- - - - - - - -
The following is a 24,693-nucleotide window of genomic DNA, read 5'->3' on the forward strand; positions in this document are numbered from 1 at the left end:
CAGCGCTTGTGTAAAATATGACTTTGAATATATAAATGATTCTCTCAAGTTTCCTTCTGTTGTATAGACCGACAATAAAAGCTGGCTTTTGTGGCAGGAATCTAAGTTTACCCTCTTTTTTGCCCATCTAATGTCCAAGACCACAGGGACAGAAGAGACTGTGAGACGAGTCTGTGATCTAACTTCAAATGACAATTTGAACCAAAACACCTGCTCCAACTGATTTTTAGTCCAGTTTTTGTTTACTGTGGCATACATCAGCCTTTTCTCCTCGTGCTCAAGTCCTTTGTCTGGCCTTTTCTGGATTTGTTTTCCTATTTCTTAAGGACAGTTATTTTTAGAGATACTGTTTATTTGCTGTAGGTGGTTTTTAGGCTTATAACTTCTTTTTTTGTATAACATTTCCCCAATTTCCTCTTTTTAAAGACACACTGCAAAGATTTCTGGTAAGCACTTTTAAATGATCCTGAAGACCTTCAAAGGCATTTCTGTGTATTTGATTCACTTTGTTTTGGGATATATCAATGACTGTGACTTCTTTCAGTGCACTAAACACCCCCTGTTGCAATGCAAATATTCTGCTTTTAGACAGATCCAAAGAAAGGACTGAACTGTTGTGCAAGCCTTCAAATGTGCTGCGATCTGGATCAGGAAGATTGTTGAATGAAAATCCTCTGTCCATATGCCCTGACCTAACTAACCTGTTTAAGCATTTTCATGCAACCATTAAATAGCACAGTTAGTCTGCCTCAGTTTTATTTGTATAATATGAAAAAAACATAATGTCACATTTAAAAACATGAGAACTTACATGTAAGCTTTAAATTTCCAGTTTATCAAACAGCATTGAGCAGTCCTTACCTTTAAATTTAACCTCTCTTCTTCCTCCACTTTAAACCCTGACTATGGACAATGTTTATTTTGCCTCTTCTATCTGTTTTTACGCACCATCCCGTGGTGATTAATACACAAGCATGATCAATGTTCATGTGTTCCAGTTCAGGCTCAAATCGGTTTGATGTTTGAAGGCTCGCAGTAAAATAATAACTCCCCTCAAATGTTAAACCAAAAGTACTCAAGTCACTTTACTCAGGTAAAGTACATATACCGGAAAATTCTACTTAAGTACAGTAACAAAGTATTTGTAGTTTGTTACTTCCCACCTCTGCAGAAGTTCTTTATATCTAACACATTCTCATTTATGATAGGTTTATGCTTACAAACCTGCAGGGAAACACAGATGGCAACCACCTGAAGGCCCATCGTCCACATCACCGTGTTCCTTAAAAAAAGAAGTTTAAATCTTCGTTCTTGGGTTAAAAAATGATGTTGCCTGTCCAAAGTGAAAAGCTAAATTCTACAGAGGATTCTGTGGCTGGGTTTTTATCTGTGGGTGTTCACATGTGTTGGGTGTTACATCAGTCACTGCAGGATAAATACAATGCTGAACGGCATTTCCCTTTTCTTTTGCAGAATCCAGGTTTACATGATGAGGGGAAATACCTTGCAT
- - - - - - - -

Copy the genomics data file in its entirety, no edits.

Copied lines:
The following is a 24,693-nucleotide window of genomic DNA, read 5'->3' on the forward strand; positions in this document are numbered from 1 at the left end:
CAGCGCTTGTGTAAAATATGACTTTGAATATATAAATGATTCTCTCAAGTTTCCTTCTGTTGTATAGACCGACAATAAAAGCTGGCTTTTGTGGCAGGAATCTAAGTTTACCCTCTTTTTTGCCCATCTAATGTCCAAGACCACAGGGACAGAAGAGACTGTGAGACGAGTCTGTGATCTAACTTCAAATGACAATTTGAACCAAAACACCTGCTCCAACTGATTTTTAGTCCAGTTTTTGTTTACTGTGGCATACATCAGCCTTTTCTCCTCGTGCTCAAGTCCTTTGTCTGGCCTTTTCTGGATTTGTTTTCCTATTTCTTAAGGACAGTTATTTTTAGAGATACTGTTTATTTGCTGTAGGTGGTTTTTAGGCTTATAACTTCTTTTTTTGTATAACATTTCCCCAATTTCCTCTTTTTAAAGACACACTGCAAAGATTTCTGGTAAGCACTTTTAAATGATCCTGAAGACCTTCAAAGGCATTTCTGTGTATTTGATTCACTTTGTTTTGGGATATATCAATGACTGTGACTTCTTTCAGTGCACTAAACACCCCCTGTTGCAATGCAAATATTCTGCTTTTAGACAGATCCAAAGAAAGGACTGAACTGTTGTGCAAGCCTTCAAATGTGCTGCGATCTGGATCAGGAAGATTGTTGAATGAAAATCCTCTGTCCATATGCCCTGACCTAACTAACCTGTTTAAGCATTTTCATGCAACCATTAAATAGCACAGTTAGTCTGCCTCAGTTTTATTTGTATAATATGAAAAAAACATAATGTCACATTTAAAAACATGAGAACTTACATGTAAGCTTTAAATTTCCAGTTTATCAAACAGCATTGAGCAGTCCTTACCTTTAAATTTAACCTCTCTTCTTCCTCCACTTTAAACCCTGACTATGGACAATGTTTATTTTGCCTCTTCTATCTGTTTTTACGCACCATCCCGTGGTGATTAATACACAAGCATGATCAATGTTCATGTGTTCCAGTTCAGGCTCAAATCGGTTTGATGTTTGAAGGCTCGCAGTAAAATAATAACTCCCCTCAAATGTTAAACCAAAAGTACTCAAGTCACTTTACTCAGGTAAAGTACATATACCGGAAAATTCTACTTAAGTACAGTAACAAAGTATTTGTAGTTTGTTACTTCCCACCTCTGCAGAAGTTCTTTATATCTAACACATTCTCATTTATGATAGGTTTATGCTTACAAACCTGCAGGGAAACACAGATGGCAACCACCTGAAGGCCCATCGTCCACATCACCGTGTTCCTTAAAAAAAGAAGTTTAAATCTTCGTTCTTGGGTTAAAAAATGATGTTGCCTGTCCAAAGTGAAAAGCTAAATTCTACAGAGGATTCTGTGGCTGGGTTTTTATCTGTGGGTGTTCACATGTGTTGGGTGTTACATCAGTCACTGCAGGATAAATACAATGCTGAACGGCATTTCCCTTTTCTTTTGCAGAATCCAGGTTTACATGATGAGGGGAAATACCTTGCAT